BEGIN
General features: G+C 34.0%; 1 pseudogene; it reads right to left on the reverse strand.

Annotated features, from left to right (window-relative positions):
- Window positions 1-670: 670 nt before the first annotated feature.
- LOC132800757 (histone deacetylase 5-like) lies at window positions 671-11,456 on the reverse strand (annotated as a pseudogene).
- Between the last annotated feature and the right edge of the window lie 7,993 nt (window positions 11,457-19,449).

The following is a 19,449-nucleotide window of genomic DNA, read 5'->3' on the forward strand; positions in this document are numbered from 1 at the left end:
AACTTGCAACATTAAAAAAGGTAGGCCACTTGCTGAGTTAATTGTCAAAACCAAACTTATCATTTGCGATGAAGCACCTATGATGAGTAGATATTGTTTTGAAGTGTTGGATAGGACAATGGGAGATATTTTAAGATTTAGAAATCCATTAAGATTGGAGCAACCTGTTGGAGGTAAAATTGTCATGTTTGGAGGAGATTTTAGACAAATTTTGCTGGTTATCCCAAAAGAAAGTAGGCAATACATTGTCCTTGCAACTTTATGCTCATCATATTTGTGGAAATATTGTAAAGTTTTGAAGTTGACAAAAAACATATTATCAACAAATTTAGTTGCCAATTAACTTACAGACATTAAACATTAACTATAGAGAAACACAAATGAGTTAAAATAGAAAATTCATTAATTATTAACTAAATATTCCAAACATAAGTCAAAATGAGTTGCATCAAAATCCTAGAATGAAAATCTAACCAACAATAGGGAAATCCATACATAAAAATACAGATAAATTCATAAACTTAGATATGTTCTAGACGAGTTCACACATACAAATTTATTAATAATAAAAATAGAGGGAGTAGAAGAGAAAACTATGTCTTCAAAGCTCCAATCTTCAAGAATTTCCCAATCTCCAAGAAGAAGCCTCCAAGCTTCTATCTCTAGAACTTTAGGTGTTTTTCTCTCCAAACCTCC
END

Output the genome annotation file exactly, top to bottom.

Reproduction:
General features: G+C 34.0%; 1 pseudogene; it reads right to left on the reverse strand.

Annotated features, from left to right (window-relative positions):
- Window positions 1-670: 670 nt before the first annotated feature.
- LOC132800757 (histone deacetylase 5-like) lies at window positions 671-11,456 on the reverse strand (annotated as a pseudogene).
- Between the last annotated feature and the right edge of the window lie 7,993 nt (window positions 11,457-19,449).

The following is a 19,449-nucleotide window of genomic DNA, read 5'->3' on the forward strand; positions in this document are numbered from 1 at the left end:
AACTTGCAACATTAAAAAAGGTAGGCCACTTGCTGAGTTAATTGTCAAAACCAAACTTATCATTTGCGATGAAGCACCTATGATGAGTAGATATTGTTTTGAAGTGTTGGATAGGACAATGGGAGATATTTTAAGATTTAGAAATCCATTAAGATTGGAGCAACCTGTTGGAGGTAAAATTGTCATGTTTGGAGGAGATTTTAGACAAATTTTGCTGGTTATCCCAAAAGAAAGTAGGCAATACATTGTCCTTGCAACTTTATGCTCATCATATTTGTGGAAATATTGTAAAGTTTTGAAGTTGACAAAAAACATATTATCAACAAATTTAGTTGCCAATTAACTTACAGACATTAAACATTAACTATAGAGAAACACAAATGAGTTAAAATAGAAAATTCATTAATTATTAACTAAATATTCCAAACATAAGTCAAAATGAGTTGCATCAAAATCCTAGAATGAAAATCTAACCAACAATAGGGAAATCCATACATAAAAATACAGATAAATTCATAAACTTAGATATGTTCTAGACGAGTTCACACATACAAATTTATTAATAATAAAAATAGAGGGAGTAGAAGAGAAAACTATGTCTTCAAAGCTCCAATCTTCAAGAATTTCCCAATCTCCAAGAAGAAGCCTCCAAGCTTCTATCTCTAGAACTTTAGGTGTTTTTCTCTCCAAACCTCC